This article reports on the rigging of online HTML voting for the coolest sports uniform. These types of polls are inherently riggable. The upside is that most are innocuous, even pointless, witness the frontpage of CNN. I experimented with another sports vote some time ago, the MLB vote for the Allstar game. In this vote we, the people, get to pick the teams for a special game outside of normal league play in a poll with web voting enabled. At the time MLB was debating contraction, i.e. dropping two teams, probably one from each league. I decided that rigging the vote to favour players from the contracted teams would be a worthwhile effort and as such it's ease should be investigated.
A short series of POST requests was required to implement the vote, also some local processing to defeat the human-in-the-loop test using tuned OCR software. For each place on each team I voted for the relevent contraction player with probability 0.5 and otherwise a random other elligable player. This way my cast multivariate votes were not all suspiciously the same but the net effect was a massive vote for the contraction teams.
Many tricks are available to both sides of this arms race. From the side of voters we note the effectiveness of the following in dispersing hits across IP addresses:
In a year without contraction it might be more fun to vote for the players from each league with the worst records over the current season.
So, I implemented this stuff and tested it, but did not of course vote enough to influence the results as that might have got me in the news, like those aforementioned Broncos voters. Speaking of which, if the Bronco voters actually had the intention to make the Broncos lose by obviously ballot-stuffing then they succeeded and the ESPN.com engineers played right along with it. This is called the Hall of Mirrors I think.
The key point is that the adversary in this case does not have to be very sophisticated in order to succeed, even in the face of supposedly sophisticated countermeasures. We know from other areas that adversaries can become arbirtarily sophisticated to achieve specific goals they deem worth effort. In summary, do not allow dangerously stuffable voting mechanisms to influence anything real. Although we seem to have some problems there in the real world .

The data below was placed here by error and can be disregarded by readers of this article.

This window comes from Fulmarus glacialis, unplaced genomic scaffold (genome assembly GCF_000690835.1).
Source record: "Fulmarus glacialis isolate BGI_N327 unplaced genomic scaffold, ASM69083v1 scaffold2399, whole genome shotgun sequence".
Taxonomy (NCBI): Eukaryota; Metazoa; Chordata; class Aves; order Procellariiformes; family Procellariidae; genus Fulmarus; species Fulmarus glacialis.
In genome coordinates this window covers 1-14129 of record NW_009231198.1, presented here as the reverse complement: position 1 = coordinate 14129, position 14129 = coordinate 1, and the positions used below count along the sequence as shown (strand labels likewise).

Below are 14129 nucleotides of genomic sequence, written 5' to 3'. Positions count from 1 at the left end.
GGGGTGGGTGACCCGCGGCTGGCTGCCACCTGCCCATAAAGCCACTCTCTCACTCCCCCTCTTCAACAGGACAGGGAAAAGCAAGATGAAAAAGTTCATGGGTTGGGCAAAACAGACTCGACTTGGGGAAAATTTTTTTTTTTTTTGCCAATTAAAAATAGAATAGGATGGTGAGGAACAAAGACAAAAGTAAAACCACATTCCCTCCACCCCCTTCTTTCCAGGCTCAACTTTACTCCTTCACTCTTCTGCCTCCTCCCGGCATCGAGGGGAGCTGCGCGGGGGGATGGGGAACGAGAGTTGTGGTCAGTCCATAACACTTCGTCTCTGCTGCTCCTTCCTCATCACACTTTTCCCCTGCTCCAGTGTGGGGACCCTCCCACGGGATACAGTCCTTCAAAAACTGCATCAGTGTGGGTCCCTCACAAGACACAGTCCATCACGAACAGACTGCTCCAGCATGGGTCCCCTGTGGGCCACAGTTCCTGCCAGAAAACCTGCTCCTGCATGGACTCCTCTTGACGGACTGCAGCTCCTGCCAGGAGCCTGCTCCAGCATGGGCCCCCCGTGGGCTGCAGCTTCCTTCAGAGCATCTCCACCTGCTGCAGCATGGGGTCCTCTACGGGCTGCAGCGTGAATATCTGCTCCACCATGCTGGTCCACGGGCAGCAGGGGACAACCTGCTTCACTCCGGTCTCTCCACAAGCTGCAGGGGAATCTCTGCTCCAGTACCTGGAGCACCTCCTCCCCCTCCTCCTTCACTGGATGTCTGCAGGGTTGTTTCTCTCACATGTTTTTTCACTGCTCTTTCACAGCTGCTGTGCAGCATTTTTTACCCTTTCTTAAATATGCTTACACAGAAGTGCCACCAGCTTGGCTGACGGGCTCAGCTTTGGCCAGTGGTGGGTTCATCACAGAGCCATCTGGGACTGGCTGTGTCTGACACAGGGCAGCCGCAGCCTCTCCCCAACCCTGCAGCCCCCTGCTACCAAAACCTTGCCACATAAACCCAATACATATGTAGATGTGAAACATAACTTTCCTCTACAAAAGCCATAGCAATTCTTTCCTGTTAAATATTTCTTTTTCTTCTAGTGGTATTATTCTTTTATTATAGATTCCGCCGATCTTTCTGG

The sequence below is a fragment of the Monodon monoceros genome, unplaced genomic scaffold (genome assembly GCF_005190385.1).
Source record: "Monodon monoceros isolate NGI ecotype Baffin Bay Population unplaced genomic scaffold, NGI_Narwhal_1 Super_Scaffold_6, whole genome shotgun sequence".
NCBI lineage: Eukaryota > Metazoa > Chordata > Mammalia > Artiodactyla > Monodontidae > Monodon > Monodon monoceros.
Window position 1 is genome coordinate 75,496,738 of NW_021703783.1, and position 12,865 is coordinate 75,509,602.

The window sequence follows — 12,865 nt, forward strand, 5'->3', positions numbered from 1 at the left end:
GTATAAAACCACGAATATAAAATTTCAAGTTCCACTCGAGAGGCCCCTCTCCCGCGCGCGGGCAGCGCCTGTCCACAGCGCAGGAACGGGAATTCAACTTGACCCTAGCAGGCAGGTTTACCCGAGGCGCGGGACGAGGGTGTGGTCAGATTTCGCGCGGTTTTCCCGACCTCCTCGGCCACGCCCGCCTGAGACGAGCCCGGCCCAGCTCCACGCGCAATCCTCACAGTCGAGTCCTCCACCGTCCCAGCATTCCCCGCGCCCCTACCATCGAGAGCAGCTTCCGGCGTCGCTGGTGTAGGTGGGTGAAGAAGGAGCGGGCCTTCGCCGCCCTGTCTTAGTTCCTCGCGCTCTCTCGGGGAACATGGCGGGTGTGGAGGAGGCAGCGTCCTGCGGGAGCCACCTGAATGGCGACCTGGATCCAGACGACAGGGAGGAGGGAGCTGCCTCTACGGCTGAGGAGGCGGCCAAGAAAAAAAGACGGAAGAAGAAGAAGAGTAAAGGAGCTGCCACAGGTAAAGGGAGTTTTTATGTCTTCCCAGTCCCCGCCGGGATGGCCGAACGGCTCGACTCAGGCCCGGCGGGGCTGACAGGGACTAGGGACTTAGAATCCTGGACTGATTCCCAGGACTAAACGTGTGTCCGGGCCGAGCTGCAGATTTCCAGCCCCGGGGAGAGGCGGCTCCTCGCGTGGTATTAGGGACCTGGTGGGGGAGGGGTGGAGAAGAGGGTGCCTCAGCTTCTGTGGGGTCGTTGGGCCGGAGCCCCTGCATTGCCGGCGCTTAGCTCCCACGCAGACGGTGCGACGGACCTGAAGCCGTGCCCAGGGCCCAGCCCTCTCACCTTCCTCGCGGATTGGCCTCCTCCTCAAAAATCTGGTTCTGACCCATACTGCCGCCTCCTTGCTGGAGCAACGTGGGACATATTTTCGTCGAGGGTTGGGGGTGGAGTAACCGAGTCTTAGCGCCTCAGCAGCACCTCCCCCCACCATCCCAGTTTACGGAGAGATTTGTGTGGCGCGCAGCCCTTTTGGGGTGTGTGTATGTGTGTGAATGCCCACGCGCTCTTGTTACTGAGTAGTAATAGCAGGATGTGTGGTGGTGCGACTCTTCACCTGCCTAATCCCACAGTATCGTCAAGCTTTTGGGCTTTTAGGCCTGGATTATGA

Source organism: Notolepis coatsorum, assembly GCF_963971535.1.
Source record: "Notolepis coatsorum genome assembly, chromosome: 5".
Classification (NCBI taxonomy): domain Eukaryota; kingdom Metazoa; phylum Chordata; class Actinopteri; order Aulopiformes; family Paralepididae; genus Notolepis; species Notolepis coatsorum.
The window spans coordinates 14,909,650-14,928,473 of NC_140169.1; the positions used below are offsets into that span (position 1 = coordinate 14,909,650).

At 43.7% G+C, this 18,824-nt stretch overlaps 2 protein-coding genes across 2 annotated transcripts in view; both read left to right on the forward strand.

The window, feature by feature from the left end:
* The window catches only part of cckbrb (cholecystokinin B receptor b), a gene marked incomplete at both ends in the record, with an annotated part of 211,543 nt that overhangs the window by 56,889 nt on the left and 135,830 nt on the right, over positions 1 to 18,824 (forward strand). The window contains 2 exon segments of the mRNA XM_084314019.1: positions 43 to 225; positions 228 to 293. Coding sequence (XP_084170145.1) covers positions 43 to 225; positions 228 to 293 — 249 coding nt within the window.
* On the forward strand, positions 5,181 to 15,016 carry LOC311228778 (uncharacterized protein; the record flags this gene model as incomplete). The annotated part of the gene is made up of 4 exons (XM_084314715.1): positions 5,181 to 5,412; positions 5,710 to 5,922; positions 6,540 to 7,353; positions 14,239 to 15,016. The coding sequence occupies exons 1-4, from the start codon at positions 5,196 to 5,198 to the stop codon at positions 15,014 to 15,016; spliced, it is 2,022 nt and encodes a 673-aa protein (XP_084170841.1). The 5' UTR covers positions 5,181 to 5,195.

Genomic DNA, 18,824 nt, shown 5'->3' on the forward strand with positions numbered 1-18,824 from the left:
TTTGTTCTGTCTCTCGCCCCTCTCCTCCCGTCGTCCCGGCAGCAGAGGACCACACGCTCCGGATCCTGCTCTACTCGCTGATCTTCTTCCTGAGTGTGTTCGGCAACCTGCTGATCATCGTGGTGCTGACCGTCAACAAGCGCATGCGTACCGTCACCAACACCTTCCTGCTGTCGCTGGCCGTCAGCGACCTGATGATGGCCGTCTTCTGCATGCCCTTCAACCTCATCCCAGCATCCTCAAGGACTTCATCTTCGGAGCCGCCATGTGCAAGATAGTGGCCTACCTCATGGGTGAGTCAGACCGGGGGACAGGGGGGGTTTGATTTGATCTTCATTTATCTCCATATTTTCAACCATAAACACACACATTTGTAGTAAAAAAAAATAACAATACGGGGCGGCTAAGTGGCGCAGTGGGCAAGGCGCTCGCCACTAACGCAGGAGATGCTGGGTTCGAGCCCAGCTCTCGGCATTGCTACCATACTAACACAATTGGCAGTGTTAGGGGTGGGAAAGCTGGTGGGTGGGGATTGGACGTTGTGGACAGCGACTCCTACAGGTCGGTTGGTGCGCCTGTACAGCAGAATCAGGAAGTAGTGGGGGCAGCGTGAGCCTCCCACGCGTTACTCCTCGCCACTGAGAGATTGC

Let's say that you're a dangerous Canadian terrorist, bearing the clearly suspicious name "Guy Lafleur". Now, the American government is aware of your activities and puts you on the CAPPS blacklist to stop you from boarding the plane. Further, let's assume that you're too incompetent to get a fake ID.... You have someone who's not on the blacklist buy you a ticket under an innocuous assumed name, say "Babe Ruth". This is perfectly legitimate and quite easy to do.... Then, the day before the flight you go onto the web and get your boarding pass. You print out two copies, one with your real name and one with the innocuous fake name. Remember, it's just a web page, so it's easy to modify When you go to the airport, you show the security agent your "Guy Lafleur" boarding pass and your real ID. He verifies that they match but doesn't check the watchlist, because his only job is to verify that you have a valid-looking boarding pass and that it matches your ID. Then, when you go to board the plane, you give the gate agent your real boarding pass. Since they don't check ID, you can just walk onboard. What's happened is that whoever designed this system violated a basic security principle that's one of the first things protocol designers learn: information you're using to make a decision has to be the information you verify. Unfortunately, that's not the case here. The identity that's being verified is what's written on a piece of paper and the identity that's being used to check the watchlist is in some computer database which isn't tied to the paper in any way other than your computer and printer, which are easy to subvert.In a later post, he discusses some ways to fix the problem.
The movie industry has long claimed that piracy on the Internet is largely the result of digital video cameras in movie theaters and copies of commercially available DVDs. As the argument goes, copies of recent movies obtained from video cameras are of poor quality and thus of little use to the discerning moviegoer. The industry further claims that lost sales due to pirated versions of commercially available DVDs are significantly impacting their profitability. The argument being circulated in legislative circles states that more must be done to protect the industry from unethical elements of the general public.
A recent study conducted at AT&T Research seems to cast movie piracy in a different light. The study found that high quality (e.g., DVD) copies of movies are showing up on file sharing networks shortly after, and in some cases prior to, theatrical release. In one of the more surprising results, 77% of these samples appear to have been leaked by industry insiders. Indeed, of the movies that had been released on DVD, only 5% first appeared after their DVD release date. This indicates that consumer DVD copying currently represents a relatively minor factor compared with insider leaks. The study concludes with a brief analysis of the movie production and distribution process and offers recommendations for reducing vulnerability to insider threats.